A remake of Tomas Alfredson's Swedish cult classic 'Let the Right One In', and adapted from a novel by John Ajvide Lindqvist, this latest take on an eerie and compelling story is likely to be remembered for all the right reasons.

Set in the 1980s, Owen (Smit-McPhee) is a young boy who is struggling to cope. He is a social outcast, bullied at school and semi-neglected at home by a mother who is struggling to come to terms with her marriage break-up. He lives in what must be one of the dreariest apartment complexes ever, and he doesn't seem to have anyone to call a friend. So when new neighbours move in, Owen is understandably curious. The young girl, Abby (Moretz), seems about the same age as him and is the first person in a long time to show any real interest in him when they meet in the courtyard of the apartment block, maybe because she doesn't really seem to fit in either. But Abby is not what she seems and a dark secret will soon test the strength of Owen's bond with her.

The story follows the horror suffered by Owen at the hands of the mean boys in school, his increasing dependence on Abby to escape the reality of his own world and the shocking lengths that Abby herself must go to each day, just to survive. The story is both fascinating and shocking. Its appeal lies mostly in the simplicity of the relationship between Owen and Abby in their otherwise very complicated worlds.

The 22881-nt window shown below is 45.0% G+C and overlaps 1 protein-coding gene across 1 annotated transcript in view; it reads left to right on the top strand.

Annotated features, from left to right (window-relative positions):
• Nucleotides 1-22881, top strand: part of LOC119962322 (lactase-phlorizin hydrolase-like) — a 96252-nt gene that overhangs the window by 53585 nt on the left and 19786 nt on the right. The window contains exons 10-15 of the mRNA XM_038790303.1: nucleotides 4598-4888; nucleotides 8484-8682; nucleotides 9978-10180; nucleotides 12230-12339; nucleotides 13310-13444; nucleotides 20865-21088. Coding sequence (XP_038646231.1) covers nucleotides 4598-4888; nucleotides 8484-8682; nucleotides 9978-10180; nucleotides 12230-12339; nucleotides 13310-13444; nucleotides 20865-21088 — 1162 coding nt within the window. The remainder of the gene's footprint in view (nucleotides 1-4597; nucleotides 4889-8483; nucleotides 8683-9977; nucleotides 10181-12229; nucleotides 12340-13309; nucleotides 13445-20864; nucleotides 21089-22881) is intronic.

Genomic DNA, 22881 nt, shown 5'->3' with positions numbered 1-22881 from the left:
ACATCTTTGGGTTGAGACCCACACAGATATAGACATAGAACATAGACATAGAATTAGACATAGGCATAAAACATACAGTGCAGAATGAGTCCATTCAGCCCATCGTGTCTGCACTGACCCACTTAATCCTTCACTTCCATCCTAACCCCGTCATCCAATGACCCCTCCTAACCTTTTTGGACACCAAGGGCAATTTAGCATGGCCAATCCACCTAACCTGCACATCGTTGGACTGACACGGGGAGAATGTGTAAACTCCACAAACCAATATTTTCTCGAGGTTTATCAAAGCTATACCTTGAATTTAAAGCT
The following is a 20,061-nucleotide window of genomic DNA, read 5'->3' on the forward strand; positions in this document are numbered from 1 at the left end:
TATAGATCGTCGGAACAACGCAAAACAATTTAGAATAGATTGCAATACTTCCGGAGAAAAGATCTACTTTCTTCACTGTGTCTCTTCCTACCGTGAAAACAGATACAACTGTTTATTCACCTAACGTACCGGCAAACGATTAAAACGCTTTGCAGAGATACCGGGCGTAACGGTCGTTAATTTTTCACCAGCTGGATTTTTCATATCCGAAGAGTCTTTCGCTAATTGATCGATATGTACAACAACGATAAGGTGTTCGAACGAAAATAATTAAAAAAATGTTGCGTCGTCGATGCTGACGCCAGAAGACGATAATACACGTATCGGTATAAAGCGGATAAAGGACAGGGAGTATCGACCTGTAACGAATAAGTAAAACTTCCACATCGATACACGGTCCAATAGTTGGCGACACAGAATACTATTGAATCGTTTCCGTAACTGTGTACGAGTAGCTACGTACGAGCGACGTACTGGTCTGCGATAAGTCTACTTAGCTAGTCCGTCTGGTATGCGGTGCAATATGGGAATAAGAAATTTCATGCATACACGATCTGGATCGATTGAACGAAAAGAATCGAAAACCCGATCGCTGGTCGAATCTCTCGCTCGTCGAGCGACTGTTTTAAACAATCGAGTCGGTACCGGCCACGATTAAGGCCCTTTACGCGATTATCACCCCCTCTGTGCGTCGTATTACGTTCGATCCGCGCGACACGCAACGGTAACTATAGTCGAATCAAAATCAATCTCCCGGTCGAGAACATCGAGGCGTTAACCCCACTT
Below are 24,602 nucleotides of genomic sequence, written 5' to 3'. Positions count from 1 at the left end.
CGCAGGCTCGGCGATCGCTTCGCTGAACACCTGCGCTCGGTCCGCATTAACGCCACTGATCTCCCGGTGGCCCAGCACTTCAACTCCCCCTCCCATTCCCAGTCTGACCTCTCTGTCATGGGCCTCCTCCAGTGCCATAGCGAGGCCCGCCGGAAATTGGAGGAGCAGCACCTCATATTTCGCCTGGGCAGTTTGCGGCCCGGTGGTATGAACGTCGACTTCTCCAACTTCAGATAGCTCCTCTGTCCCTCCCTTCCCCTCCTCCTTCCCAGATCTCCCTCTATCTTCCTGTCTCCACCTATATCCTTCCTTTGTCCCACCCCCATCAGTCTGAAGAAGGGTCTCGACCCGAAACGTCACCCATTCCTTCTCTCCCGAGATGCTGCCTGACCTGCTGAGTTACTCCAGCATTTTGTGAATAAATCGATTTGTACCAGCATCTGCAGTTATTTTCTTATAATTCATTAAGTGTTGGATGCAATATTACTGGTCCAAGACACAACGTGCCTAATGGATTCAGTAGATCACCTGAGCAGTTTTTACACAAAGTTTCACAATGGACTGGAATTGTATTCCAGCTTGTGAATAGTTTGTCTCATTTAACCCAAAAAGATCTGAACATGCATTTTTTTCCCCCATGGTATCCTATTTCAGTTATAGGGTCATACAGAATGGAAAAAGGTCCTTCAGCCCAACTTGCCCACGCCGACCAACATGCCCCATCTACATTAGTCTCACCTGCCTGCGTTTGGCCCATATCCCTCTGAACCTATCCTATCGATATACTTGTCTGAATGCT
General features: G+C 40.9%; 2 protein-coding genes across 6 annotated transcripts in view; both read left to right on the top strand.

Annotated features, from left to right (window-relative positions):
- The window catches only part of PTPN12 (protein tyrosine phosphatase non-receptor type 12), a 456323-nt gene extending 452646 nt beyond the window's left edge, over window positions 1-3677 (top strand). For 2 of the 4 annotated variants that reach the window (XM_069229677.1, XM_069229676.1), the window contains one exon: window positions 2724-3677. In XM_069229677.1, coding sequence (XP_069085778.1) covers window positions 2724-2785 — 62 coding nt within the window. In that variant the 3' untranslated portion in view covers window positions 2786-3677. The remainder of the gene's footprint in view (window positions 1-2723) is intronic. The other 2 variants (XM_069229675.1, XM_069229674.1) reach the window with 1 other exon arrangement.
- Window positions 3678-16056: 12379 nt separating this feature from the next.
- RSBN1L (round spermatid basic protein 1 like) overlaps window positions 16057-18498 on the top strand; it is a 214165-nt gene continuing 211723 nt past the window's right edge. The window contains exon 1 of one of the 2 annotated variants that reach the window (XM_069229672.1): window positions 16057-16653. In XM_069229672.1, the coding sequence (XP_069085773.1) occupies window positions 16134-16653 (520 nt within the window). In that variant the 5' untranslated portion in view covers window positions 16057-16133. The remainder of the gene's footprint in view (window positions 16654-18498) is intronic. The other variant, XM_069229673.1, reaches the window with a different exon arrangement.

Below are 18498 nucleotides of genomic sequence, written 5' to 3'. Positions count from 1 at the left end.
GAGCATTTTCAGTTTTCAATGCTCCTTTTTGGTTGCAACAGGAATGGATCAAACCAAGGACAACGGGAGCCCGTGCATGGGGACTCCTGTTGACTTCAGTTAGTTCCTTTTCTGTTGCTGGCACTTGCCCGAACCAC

Kodi Smit-McPhee (who previously appeared in 'The Road') delivers a heartbreaking performance as the kid who just wants to be accepted by somebody, while his fellow lead Chloe Moretz (one of the stars of 'Kick-Ass') is exceptional in the role of his strange neighbour. Richard Jenkins' portrayal of her father is also worthy of praise, with the actor bringing the right amounts of desperation and devotion to the role.

'Let Me In' is intense, creepy and yet still, somehow, beautiful. Although a grim shadow hangs over proceedings, an unmistakable charm still manages to shine through.

There will be plenty who will question the wisdom of Matt Reeves' remake, referring to the old 'if it's not broken' mantra or asking why you would make something new that is so faithful to the old? You could try to find fault on those grounds, but as a stand-alone movie this is too powerful to be overshadowed by such petty qualms. The acting is superb, it's shot faultlessly and it will, most probably, reach a wider audience this time 'round because of language/translation issues. Those are not bad things.

Watch it, marvel a bit. Then watch it again.

Linda McGee